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Keeping Up with the Williamses

By Brandon Merrill

The NFL has taken a strong stance on performance enhancing drugs, the use of illegal drugs, anti-doping policies, player conduct, and a whole other laundry list situations regarding player conduct. From OJ Simpson, to Ben Roethlisberger, The NFL seems to be having headache after media headache with its own players. Which of those stories merit the most intense media coverage? I do not know, but what seems to make the headlines 10 out of 10 times is sex, scandal, and violence. What about the other cases?

It has been coming up on two years since the Williams duo Kevin and Pat Williams (not Related) tested positive in the fall of 2008 for Bumetanide, the steroid masking diuretic and unlisted ingredient found in the weight loss supplement StarCaps if you have not already heard or if you have forgotten. It is now April of 2010, and the players are just now finally taking the stand and speaking on their own behalf. The court case and charges have not been over ruled in the appeal, and I do not see any end in the near future.

I see a few conflicts with this. Aside from showing how slow the court systems are nowadays depending on the case, how is it that other players found of more sadistic crimes back on the field and in shorter time? I know that the Williams brothers have not been suspended yet, but it seemed that other cases were resolved without restraint. A good example would be the whole Donte’ Stallworth episode, which was resolved in a much more timely fashion. Not to go too in depth, but he struck and killed a pedestrian while driving under the influence back in March of 2009. A mere year ago, the man killed another person. I repeat, KILLED a man, reached a settlement, did 30 days in jail, and is now back on an NFL roster within a year.

I am not saying that Stallworth was not remorseful for what he did; I am simply stating that the judicial system is extremely flawed especially when it comes to professional football players or athletes in general. The low profile cases are unnecessarily drawn out, and the more scandalous are expedited so the players can get back to playing ball. This also shows what a waste of resources the judicial system has become. The Williamses, and the other players who tested positive for this diuretic are made to go through the slow process that is the US court system.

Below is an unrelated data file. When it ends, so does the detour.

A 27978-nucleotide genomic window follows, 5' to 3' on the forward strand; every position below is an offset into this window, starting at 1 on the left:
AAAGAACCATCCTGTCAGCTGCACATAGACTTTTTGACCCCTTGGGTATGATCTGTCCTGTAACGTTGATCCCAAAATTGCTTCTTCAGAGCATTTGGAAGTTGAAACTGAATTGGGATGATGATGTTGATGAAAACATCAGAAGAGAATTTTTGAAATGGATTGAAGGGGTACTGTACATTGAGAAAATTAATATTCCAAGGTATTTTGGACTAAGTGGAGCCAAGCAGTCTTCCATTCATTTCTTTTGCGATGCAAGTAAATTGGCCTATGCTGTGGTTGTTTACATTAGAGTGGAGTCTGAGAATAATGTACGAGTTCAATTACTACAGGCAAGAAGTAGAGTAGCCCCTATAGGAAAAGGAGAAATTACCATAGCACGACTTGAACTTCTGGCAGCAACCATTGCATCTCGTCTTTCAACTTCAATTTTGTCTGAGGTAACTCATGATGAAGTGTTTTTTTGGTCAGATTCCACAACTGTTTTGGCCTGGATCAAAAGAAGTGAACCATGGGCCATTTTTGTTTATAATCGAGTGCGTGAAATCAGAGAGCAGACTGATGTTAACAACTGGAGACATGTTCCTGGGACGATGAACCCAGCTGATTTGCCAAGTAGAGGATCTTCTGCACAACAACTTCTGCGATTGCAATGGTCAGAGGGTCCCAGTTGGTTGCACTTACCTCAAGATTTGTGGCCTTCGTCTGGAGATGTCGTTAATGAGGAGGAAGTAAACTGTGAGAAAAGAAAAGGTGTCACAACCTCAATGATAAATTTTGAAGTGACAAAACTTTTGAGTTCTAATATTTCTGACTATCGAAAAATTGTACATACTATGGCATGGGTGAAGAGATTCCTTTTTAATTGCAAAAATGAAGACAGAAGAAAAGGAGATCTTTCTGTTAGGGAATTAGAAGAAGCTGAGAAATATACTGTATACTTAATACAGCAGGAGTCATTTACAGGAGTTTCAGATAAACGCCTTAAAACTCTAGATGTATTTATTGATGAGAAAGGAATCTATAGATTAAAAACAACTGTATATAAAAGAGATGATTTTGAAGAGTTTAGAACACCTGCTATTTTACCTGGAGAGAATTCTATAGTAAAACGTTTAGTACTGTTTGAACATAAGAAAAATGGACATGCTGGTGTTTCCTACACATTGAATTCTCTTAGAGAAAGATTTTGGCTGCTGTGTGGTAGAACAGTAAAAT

In all reality, they took a pill that did not list all its ingredients. It is open and shut. Had Bumetanide been on the label, then yes, those boys are guilty as charged. It was not though, so let’s stop wasting time and money, and let them get back to work without all of the distractions. These boys work their backsides off to be as dominating as they are. They took a diet pill, yes a diet pill, something that has become the most common form of weight loss strategy nowadays, to cut weight, and be more competitive without breaking the NFL list of rules.

Forgetting for a moment that idea of the punishment fitting the crime, these boys should not be punished. They did not break the law, they will not be facing any jail time, and the NFL in all its wisdom has not admitted that this “offense” is a no case. Nobody is going to win, so drop the case, and worry about more important issues, such as finding out what ever happened to Ocho Cinco’s gold fronts.

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